Over the past five years, protests and militant activity have shaken the Maghreb to its core. Algeria stands out as a striking anomaly. The regime of President Abdelaziz Bouteflika, now 79, has been able to maintain itself and ensure relative stability. But with the wheelchair-bound president’s health now failing, uncertainty looms for Africa’s largest country. Meanwhile, previous speculations of an internal confrontation have gained substance. So: what’s cooking in Algeria?
Rumours of an ongoing power struggle made front page news in September 2015 when Mohamed “Toufiq” Mediène, who had led the country’s intelligent services for 25 years, was sacked. Led by the president’s brother, Said, his removal raised fears of an open confrontation. Commentators construed the event as a blatant power grab or a “soft coup” and pointed at a rivalry between Bouteflika’s allies and Mediène, the origins of which trace to the Algerian civil war that took hold of the country from 1991 to 2001.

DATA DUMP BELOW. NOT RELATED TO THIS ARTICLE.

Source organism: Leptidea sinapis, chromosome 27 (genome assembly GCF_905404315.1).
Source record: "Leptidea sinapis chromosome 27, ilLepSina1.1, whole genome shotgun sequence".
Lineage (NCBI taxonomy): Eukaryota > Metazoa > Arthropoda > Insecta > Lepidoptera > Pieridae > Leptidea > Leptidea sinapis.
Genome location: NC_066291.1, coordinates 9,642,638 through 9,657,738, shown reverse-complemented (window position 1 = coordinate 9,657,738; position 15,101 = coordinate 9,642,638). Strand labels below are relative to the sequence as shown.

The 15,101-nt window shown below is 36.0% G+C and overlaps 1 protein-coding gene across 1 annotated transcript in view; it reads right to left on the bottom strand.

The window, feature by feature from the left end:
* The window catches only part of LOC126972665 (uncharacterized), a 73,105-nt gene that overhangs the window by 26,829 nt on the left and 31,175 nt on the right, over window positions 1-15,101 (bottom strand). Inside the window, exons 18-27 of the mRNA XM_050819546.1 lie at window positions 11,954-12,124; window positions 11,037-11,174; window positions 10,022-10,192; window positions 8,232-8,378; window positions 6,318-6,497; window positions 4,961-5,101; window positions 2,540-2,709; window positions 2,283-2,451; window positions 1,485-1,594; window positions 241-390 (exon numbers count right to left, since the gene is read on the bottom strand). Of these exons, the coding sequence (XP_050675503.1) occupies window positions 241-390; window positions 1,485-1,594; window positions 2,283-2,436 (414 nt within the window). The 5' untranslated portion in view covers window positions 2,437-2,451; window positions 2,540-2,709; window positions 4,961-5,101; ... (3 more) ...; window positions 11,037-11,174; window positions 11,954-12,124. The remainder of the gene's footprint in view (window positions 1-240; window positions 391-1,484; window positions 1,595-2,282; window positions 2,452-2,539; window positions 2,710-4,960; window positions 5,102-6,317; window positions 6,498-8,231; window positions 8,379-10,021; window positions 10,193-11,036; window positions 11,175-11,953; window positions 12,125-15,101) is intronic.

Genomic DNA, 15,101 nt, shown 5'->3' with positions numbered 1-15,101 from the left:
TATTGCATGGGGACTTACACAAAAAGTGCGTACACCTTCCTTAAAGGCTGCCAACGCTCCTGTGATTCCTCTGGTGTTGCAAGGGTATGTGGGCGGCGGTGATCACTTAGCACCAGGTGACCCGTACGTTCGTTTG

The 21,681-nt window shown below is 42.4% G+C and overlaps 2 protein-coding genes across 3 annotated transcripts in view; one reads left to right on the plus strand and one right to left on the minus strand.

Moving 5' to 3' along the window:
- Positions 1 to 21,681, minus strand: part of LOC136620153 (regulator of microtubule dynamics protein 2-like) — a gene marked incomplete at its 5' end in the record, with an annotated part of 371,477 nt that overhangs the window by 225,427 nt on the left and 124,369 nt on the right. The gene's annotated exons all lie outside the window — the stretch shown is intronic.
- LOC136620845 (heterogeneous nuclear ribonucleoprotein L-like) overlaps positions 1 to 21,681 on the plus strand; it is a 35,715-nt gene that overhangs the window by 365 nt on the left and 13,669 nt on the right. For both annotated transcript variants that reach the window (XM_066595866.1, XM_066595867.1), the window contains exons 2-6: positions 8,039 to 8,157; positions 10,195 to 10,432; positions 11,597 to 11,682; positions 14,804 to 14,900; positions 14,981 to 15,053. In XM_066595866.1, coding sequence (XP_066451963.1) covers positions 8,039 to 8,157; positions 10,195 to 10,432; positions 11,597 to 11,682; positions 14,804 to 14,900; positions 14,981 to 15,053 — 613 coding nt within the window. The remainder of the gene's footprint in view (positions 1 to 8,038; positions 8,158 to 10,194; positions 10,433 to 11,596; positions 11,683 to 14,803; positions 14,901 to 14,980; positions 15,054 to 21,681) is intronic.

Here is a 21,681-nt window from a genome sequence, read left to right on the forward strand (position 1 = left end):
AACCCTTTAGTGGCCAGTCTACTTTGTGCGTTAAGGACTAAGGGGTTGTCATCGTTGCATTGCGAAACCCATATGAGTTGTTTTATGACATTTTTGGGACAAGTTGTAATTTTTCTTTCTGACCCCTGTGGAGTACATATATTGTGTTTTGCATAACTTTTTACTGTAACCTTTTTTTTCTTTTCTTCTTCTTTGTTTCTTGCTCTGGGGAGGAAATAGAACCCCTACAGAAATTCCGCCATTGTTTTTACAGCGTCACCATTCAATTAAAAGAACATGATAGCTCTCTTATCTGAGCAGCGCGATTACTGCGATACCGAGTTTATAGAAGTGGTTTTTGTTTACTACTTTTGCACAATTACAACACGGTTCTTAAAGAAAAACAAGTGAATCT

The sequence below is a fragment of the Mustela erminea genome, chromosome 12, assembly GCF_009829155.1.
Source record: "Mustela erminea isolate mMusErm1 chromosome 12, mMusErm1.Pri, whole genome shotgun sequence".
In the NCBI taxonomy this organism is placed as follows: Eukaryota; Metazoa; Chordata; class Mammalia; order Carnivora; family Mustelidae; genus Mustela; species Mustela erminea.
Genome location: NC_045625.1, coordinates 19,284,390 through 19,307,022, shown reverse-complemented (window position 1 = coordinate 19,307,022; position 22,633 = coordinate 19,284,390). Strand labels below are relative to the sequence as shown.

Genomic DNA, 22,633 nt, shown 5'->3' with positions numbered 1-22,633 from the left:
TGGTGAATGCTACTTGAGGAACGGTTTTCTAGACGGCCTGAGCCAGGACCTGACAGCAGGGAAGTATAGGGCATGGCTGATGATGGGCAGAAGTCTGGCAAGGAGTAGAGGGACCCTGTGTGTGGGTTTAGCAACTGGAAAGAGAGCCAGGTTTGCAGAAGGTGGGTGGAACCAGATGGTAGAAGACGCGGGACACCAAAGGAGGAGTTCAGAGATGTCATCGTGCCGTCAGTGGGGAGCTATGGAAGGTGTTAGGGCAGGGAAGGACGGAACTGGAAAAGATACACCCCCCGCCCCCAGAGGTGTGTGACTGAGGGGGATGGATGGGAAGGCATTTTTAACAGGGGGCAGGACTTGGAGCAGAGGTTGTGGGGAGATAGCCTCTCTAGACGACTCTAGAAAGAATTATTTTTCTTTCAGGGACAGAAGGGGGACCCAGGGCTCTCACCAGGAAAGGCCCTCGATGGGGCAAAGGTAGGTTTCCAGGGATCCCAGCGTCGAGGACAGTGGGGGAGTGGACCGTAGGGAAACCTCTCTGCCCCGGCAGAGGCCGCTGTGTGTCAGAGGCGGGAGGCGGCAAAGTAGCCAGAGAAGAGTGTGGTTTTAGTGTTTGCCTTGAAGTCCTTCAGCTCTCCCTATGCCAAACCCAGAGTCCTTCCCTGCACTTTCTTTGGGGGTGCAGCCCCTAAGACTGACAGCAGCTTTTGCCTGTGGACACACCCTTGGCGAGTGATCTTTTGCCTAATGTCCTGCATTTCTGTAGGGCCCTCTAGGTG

Mediène’s sacking was followed by a number of remarkable events. In January, Algeria’s powerful secret service apparatus, the Département du Renseignement et de la Sécurité (DRS), was dissolved and replaced by a new agency, now led by Gen. Bashir Tartag, a close ally of the president. The real effect of the dissolution of the DRS was to cement the power of Bouteflika’s entourage and midwife the emergence of a new business elite surrounding Said Bouteflika.
Together with the modernisation of the government and a set of constitutional amendments, which include the recognition of Tamazight as an official language, the disbanding of Algeria’s spy network was to add credence to the idea of change. Yet the state apparatus (otherwise known as le pouvoir, the power) has done little to advance consensual politics, and the chances of it bowing out soon are thin. According to Dalia GhanemYazbeck, a visiting scholar at the Carnegie Middle East Center, the experience of civil war has allowed the armed forces in particular to entrench themselves at the heart of political power. “The army is not governing, but it is ruling”, she observes, in a reference to the authorities’ thinly layered civilian facade.
“The Black Decade, as the civil war is commonly referred to in Algeria, is deeply engrained in the collective memory of many Algerians. People certainly want change, but they have already paid a hefty price.”